Here I am with my ninth grade class at the first stop on our tour, the Obyan Beach latte sites. We are sitting in front of one of the shafts of the a latte a stone. You can see another to our right and a third behind it. There three more that together made a the foundation of the home. Pictured left to right are Tall (my name for him because he is tall), The Treasurer, The Vice President, and CK Boy (cousin of CK Girl, thus the name).

After a slow start to our field trip--we got a flat tire not five minutes after having left the Office of Historic Preservation--the guide led us to our first stop, Obyan Beach, via a rather adventerous route, an overgrown "road" right through the middle of the boonies. This picture shows the view through the front windshield as we drove through the boonies. You can see the guides car through the trees ahead of us.

Driving through the Saipan jungle

The latte quarry at Coral Ocean Point on the southern end of Saipan.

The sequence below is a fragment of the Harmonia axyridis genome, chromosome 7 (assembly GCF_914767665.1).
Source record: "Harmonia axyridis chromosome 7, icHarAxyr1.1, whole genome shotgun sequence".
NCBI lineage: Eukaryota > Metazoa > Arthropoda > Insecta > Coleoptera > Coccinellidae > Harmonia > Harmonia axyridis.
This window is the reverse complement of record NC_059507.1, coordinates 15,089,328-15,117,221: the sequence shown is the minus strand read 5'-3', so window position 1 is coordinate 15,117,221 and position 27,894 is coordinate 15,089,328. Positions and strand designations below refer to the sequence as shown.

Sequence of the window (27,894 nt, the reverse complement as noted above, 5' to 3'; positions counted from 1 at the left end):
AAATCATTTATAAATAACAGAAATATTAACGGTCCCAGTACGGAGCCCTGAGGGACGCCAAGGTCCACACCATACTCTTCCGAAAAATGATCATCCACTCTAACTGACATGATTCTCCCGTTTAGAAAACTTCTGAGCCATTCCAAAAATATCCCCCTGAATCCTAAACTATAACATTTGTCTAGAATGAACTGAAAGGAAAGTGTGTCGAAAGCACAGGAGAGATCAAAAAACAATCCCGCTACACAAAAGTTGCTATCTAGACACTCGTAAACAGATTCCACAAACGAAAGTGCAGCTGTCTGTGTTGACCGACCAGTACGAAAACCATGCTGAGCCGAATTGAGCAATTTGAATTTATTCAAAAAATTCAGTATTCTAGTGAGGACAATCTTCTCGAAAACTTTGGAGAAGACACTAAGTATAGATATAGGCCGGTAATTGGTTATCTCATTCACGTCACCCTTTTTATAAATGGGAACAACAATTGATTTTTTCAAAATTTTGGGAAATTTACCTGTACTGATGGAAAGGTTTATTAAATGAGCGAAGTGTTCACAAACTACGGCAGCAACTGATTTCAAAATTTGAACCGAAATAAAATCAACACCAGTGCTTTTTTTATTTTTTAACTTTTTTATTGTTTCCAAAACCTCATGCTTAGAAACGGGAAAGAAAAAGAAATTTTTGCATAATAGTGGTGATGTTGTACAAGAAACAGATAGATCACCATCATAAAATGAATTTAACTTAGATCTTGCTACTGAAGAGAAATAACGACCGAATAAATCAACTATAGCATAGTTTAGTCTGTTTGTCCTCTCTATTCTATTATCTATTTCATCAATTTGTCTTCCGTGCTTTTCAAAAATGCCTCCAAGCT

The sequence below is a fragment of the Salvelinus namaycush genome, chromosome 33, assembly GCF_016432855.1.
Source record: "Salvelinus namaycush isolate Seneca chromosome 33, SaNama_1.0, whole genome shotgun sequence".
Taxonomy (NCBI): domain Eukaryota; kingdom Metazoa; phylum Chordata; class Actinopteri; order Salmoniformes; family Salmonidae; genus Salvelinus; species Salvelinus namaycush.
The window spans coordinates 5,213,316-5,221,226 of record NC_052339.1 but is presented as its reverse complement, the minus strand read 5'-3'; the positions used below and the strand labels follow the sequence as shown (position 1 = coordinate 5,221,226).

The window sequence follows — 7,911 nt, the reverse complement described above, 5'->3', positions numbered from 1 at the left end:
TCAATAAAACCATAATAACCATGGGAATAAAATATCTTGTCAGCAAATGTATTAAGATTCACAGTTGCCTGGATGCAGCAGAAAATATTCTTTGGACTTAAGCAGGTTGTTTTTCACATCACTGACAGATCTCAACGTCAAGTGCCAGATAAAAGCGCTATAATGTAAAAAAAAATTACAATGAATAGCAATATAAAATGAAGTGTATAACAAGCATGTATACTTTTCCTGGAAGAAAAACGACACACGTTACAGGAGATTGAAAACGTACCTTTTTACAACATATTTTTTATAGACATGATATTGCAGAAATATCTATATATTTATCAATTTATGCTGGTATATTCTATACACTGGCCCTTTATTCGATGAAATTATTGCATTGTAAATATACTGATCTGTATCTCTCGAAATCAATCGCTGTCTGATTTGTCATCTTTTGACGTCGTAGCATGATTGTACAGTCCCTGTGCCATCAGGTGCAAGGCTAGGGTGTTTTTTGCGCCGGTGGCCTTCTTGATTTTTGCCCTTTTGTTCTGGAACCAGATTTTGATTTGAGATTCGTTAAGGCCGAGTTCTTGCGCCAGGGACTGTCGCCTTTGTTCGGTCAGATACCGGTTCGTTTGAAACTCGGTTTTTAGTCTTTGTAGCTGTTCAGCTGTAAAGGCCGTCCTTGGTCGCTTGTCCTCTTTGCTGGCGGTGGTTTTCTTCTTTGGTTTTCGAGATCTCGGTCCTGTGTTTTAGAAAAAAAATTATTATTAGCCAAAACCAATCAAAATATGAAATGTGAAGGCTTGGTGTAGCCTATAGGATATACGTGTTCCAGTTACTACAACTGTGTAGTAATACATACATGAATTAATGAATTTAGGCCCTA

Wallking back from the latte quarry we cut through the golf course at Coral Ocean Point.

The Treasurer poses with her umbrella at the entrance to one of the World War II era ruins. The umbrella-as-sunshade is a common site here among Asian women who highly prize their pale skin and worry constantly about getting too dark.

"Looking through the window of the past"

The ruins of a World War II era Japanese power plant.

CK Boy climbs aboard one of the wrecked tanks leftover from World War II. Tanks like this can be found all over Saipan, and even in the shallow waters off the beaches of our island.